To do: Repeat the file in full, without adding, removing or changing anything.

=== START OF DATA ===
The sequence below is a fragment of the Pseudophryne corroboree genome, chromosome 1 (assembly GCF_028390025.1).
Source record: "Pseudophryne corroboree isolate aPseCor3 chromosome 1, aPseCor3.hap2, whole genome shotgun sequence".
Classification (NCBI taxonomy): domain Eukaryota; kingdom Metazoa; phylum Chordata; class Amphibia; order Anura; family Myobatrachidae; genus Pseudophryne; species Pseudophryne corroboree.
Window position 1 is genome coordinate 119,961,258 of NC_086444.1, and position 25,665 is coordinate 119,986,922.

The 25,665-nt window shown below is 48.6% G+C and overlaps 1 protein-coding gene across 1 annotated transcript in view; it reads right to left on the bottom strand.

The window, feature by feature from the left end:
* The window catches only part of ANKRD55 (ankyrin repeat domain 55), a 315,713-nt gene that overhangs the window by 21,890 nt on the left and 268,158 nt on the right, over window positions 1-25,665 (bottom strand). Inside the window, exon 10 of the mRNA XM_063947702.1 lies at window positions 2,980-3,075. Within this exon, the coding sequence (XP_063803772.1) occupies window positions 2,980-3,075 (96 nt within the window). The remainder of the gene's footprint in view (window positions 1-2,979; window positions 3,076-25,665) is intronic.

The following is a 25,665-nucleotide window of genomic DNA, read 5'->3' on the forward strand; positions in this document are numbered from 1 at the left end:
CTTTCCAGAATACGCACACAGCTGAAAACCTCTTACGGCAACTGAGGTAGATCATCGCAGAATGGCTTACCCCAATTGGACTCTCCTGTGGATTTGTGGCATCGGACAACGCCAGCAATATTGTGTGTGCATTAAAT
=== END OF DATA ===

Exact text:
The sequence below is a fragment of the Pseudophryne corroboree genome, chromosome 1 (assembly GCF_028390025.1).
Source record: "Pseudophryne corroboree isolate aPseCor3 chromosome 1, aPseCor3.hap2, whole genome shotgun sequence".
Classification (NCBI taxonomy): domain Eukaryota; kingdom Metazoa; phylum Chordata; class Amphibia; order Anura; family Myobatrachidae; genus Pseudophryne; species Pseudophryne corroboree.
Window position 1 is genome coordinate 119,961,258 of NC_086444.1, and position 25,665 is coordinate 119,986,922.

The 25,665-nt window shown below is 48.6% G+C and overlaps 1 protein-coding gene across 1 annotated transcript in view; it reads right to left on the bottom strand.

The window, feature by feature from the left end:
* The window catches only part of ANKRD55 (ankyrin repeat domain 55), a 315,713-nt gene that overhangs the window by 21,890 nt on the left and 268,158 nt on the right, over window positions 1-25,665 (bottom strand). Inside the window, exon 10 of the mRNA XM_063947702.1 lies at window positions 2,980-3,075. Within this exon, the coding sequence (XP_063803772.1) occupies window positions 2,980-3,075 (96 nt within the window). The remainder of the gene's footprint in view (window positions 1-2,979; window positions 3,076-25,665) is intronic.

The following is a 25,665-nucleotide window of genomic DNA, read 5'->3' on the forward strand; positions in this document are numbered from 1 at the left end:
CTTTCCAGAATACGCACACAGCTGAAAACCTCTTACGGCAACTGAGGTAGATCATCGCAGAATGGCTTACCCCAATTGGACTCTCCTGTGGATTTGTGGCATCGGACAACGCCAGCAATATTGTGTGTGCATTAAAT